I think that's for comparison purposes. Performance may be too low at 45W to justify such an elaborate design and using HBM2.

"Delivering performance at two design points: 65W and 100W"

It looks very good. They state the new power sharing framework affords up to 18% increase in efficiency.
 

Glo.

Diamond Member
Apr 25, 2015
4,699
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I think that's for comparison purposes. Performance may be too low at 45W to justify such an elaborate design and using HBM2.

"Delivering performance at two design points: 65W and 100W"

It looks very good. They state the new power sharing framework affords up to 18% increase in efficiency.
Possible, does not mean - it will happen ;).

It looks very good. But if AMD was also developing this king of APU, and more importantly - its monolithic, and socketable on AM4 platform - it will be even better.
 

Glo.

Diamond Member
Apr 25, 2015
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This is apparently what the new NUCs look like and apparently the new NUCs spec.
Yep, and it will have rubbish cooling. It was not able to cool Iris Pro's from Haswell Gen, and they throttled as hell.

In another news.
https://www.reddit.com/r/Amd/comments/7oo4dq/3dmark_11_i78809g_i78705g/
8809g GPU scores 14000 Graphics score, which apparently appears to be higher than RX 470.

Also I compared the scores, from Intel tests, to the scores Notebookcheck did with GTX 1060 Max-Q. And the scores are "near enough" to be valid. In real world - I think we have on par GPU with GTX 1060 Max-Q.
 

Glo.

Diamond Member
Apr 25, 2015
4,699
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HP and Dell are also coming with their own NUCs that have this chip. There will be an avalanche of products with this.
 

Charlie22911

Senior member
Mar 19, 2005
609
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No mention of free sync compatibility. Also that NUC looks pretty ugly, I hope they continue to include a swapable plate for it.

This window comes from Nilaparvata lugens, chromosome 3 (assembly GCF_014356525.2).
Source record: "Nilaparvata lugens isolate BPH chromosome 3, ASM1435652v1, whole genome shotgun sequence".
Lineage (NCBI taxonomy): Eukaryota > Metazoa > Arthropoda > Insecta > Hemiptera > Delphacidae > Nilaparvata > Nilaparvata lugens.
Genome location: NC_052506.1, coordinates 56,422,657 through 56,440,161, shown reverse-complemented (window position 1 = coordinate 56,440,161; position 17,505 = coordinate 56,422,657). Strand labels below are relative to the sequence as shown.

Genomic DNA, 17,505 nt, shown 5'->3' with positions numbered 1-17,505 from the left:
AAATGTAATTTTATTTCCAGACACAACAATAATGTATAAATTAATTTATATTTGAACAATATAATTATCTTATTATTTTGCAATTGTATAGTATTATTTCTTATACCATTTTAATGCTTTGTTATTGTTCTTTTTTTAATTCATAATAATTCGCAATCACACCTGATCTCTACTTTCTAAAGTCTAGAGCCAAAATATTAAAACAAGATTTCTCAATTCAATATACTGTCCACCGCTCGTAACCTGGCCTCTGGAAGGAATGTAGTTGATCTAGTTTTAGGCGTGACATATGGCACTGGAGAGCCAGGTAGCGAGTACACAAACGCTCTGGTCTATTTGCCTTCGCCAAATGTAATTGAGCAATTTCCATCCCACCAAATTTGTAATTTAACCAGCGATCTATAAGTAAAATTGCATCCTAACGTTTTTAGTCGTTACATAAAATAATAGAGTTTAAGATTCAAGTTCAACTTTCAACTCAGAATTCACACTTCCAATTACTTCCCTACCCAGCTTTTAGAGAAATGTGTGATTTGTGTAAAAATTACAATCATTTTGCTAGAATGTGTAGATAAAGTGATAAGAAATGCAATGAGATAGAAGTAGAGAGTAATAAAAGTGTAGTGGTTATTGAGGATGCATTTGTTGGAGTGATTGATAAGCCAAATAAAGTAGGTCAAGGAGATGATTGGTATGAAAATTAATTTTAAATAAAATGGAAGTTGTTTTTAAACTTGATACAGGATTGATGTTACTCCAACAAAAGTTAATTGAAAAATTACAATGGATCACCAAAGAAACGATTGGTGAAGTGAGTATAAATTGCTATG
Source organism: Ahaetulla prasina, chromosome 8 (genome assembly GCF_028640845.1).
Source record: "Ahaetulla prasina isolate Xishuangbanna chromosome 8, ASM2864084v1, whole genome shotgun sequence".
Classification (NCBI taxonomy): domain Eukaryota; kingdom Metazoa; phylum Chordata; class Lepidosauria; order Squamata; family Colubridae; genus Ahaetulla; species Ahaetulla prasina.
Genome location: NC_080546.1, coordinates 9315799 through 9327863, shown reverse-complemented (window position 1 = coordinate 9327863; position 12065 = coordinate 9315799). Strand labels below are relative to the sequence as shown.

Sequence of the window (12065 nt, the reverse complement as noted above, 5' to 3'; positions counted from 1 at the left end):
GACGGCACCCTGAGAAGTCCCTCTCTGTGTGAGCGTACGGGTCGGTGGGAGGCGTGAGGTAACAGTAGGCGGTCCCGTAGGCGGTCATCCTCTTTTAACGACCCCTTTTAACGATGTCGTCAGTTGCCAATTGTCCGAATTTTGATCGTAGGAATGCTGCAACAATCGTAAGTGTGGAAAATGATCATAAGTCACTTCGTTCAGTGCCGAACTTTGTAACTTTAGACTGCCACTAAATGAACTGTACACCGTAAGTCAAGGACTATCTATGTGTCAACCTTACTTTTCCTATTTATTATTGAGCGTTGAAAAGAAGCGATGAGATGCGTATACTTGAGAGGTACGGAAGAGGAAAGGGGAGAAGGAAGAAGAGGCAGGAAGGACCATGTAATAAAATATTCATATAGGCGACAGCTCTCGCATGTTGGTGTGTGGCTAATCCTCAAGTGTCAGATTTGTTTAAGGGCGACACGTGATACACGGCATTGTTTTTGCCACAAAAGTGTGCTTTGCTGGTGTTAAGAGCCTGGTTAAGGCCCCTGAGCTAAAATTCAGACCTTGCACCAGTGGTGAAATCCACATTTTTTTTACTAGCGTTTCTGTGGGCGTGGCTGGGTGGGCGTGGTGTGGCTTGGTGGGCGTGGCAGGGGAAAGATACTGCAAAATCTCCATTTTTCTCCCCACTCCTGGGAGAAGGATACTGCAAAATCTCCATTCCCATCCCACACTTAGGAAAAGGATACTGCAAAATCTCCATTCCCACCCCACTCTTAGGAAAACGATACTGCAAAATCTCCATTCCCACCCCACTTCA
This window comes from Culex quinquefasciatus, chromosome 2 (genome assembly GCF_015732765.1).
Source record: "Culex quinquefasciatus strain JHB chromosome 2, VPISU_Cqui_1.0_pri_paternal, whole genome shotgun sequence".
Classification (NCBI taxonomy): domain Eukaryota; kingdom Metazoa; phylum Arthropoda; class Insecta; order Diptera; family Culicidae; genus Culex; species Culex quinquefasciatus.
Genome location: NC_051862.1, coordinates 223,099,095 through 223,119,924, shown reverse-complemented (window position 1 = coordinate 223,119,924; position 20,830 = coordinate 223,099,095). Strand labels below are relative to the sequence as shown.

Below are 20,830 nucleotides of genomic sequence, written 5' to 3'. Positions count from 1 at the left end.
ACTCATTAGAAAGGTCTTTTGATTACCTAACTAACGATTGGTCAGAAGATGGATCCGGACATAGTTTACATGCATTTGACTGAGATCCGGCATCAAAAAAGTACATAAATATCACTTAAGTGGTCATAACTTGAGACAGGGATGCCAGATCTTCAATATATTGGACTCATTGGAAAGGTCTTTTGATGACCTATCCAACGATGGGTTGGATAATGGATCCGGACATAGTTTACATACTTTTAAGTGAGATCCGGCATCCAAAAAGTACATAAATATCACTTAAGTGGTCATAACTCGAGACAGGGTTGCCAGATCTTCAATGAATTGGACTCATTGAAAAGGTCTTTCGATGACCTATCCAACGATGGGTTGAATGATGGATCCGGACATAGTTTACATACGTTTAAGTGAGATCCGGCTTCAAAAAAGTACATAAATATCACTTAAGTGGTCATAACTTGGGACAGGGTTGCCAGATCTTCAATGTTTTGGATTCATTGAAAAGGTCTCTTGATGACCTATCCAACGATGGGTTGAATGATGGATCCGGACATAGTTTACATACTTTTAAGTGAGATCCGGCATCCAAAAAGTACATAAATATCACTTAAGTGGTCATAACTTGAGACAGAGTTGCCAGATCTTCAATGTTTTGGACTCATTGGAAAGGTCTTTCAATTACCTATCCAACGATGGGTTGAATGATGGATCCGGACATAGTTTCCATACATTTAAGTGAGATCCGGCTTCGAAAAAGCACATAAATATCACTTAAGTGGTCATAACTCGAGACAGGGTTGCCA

Glo.

Diamond Member
Apr 25, 2015
4,699
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It is interesting that nowhere it says anything about Freesync. Maybe its because of switchable graphics, and Intel - so far- does not support FreeSync.

And funniest part. Even Core i5 8305G will be absolutely plenty for gaming in 1080p. GTX 1050 is just 15% slower than GTX 1050 Ti, and according to Intel - in games, Vega M GL is between 10 to 40% faster than GTX 1050. In 65W TDP package!
 

IntelUser2000

Elite Member
Oct 14, 2003
7,250
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Sound like a perfect fit for those VR Backpacks MSI and HP were showing few months ago. It should be simpler and use less power as a bonus.

There are some claims saying laptops are coming with the GPU, one named being HP Spectre X360. I am not sure to believe those claims, since Intel themselves are not admitting design wins beyond NUC form factors.

You know what would be nice? Integrated CPU motherboards sold through vendors like Newegg similar to what they do with Apollo Lake.
 

Dayman1225

Golden Member
Aug 14, 2017
1,007
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HP and Dell are also coming with their own NUCs that have this chip. There will be an avalanche of products with this.
I take it I am the only one that interpreted that as HP and Dell laptops and then Intel NUCs aswell? (Guess I read the leaked stuff to fast...)
 

Glo.

Diamond Member
Apr 25, 2015
4,699
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You know what would be nice? Integrated CPU motherboards sold through vendors like Newegg similar to what they do with Apollo Lake.
Yep, that's exactly what I have written already.

P.S. Its perfect business for Intel - selling MoBo and BGA package to consumers would force at some point complete upgrades...

Fit it in something like this: http://www.minicase.net/product_E-H80.html And you get perfect NUC ;).
 

IntelUser2000

Elite Member
Oct 14, 2003
7,250
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P.S. Its perfect business for Intel - selling MoBo and BGA package to consumers would force at some point complete upgrades...
I haven't seen many people that upgrade their computers. Pre-built systems make perfect sense to a vast majority. I would argue often that DIY systems make sense to save money, but people throw away everything and buy 100% brand new - case, power supply, storage, heck most of the time even keyboard and mouse.

Even for DIYers, CPUs are not upgraded without changing the motherboard, and often memory. I do upgrades because I like doing it, but they still come in the 3-5 year range. By then, socket compatibility matters nil.

What makes this product different is now you have to upgrade the GPU as well. Before, people would keep CPU same but change video card. For upgrade purposes, this is bad. It would make sense in a mITX system solely because you get the maximum perf/space. Where previously you couldn't get dGPU level performance at all, now you can. You don't even need to spend on a big power supply.